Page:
Use this URL to cite or link to this record in EThOS: https://ethos.bl.uk/OrderDetails.do?uin=uk.bl.ethos.741905
Title: Proof-theoretic investigations into integrated logical and functional programming
Author: Pinto, Luis Filipe Ribeiro
Awarding Body: University of St Andrews
Current Institution: University of St Andrews
Date of Award: 1997
Availability of Full Text:
Access from EThOS:
Access from Institution:
Abstract:
This thesis is a proof-theoretic investigation of logic programming based on hereditary Harrop logic (as in lambdaProlog). After studying various proof systems for the first-order hereditary Harrop logic, we define the proof-theoretic semantics of a logic LFPL, intended as the basis of logic programming with functions, which extends higher-order hereditary Harrop logic by providing definition mechanisms for functions in such a way that the logical specification of the function rather than the function may be used in proof search. In Chap. 3, we define, for the first-order hereditary Harrop fragment of LJ, the class of uniform linear focused (ULF) proofs (suitable for goal-directed search with backchaining and unification) and show that the ULF-proofs are in 1-1 correspondence with the expanded normal deductions, in Prawitz's sense. We give a system of proof-term annotations for LJ-proofs (where proof-terms uniquely represent proofs). We define a rewriting system on proof-terms (where rules represent a subset of Kleene's permutations in LJ) and show that: its irreducible proof- terms are those representing ULF-proofs; it is weakly normalising. We also show that the composition of Prawitz's mappings between LJ and NJ, restricted to ULF-proofs, is the identity. We take the view of logic programming where: a program P is a set of formulae; a goal G is a formula; and the different means of achieving G w.r.t. P correspond to the expanded normal deductions of G from the assumptions in P (rather than the traditional view, whereby the different means of goal-achievement correspond to the different answer substitutions). LFPL is defined in Chap. 4, by means of a sequent calculus. As in LeFun, it extends logic programming with functions and provides mechanisms for defining names for functions, maintaining proof search as the computation mechanism (contrary to languages such as ALF, Babel, Curry and Escher, based on equational logic, where the computation mechanism is some form of rewriting). LFPL also allows definitions for declaring logical properties of functions, called definitions of dependent type. Such definitions are of the form: (f,x) =def(A, w) : EX:RF, where f is a name for A and x is a name for w, a proof-term witnessing that the formula [A/x]F holds (i.e. A meets the specification Ex:rF). When searching for proofs, it may suffice to use the formula [A/x]F rather than A itself. We present an interpretation of LFPL into NNlambdanorm, a natural deduction system for hereditary Harrop logic with lambda-terms. The means of goal-achievement in LFPL are interpreted in NNlambdanorm essentially by cut-elimination, followed by an interpretation of cut-free sequent calculus proofs as normal deductions. We show that the use of definitions of dependent type may speed up proof search because the equivalent proofs using no such definitions may be much longer and because normalisation may be done lazily, since not all parts of the proof need to be exhibited. We sketch two methods for implementing LFPL, based on goal-directed proof search, differing in the mechanism for selecting definitions of dependent type on which to backchain. We discuss techniques for handling the redundancy arising from the equivalence of each proof using such a definition to one using no such definitions.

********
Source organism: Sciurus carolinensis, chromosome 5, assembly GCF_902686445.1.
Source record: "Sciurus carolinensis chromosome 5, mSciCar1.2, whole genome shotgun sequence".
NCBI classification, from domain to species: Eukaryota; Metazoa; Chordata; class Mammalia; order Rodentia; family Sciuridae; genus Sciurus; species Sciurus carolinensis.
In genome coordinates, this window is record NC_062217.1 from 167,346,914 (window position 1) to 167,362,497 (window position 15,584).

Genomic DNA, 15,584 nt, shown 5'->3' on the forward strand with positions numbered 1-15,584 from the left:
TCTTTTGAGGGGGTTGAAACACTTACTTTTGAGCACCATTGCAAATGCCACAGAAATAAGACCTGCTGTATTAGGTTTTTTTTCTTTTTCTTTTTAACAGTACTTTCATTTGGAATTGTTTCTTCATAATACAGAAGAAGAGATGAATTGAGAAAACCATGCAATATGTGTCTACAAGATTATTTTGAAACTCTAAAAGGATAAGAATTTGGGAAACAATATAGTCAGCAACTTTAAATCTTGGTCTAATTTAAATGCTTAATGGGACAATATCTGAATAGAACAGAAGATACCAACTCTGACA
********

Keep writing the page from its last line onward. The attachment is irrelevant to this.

Supervisor: Dyckhoff, Roy Sponsor: Junta Nacional de Investigação Científica e Tecnológica (Portugal) ; European Strategic Programme of Research and Development in Information Technology
Qualification Name: Thesis (Ph.D.) Qualification Level: Doctoral
EThOS ID: uk.bl.ethos.741905  DOI: Not available
Keywords: QA76.62P5 ; Functional programming (computer science)
Share: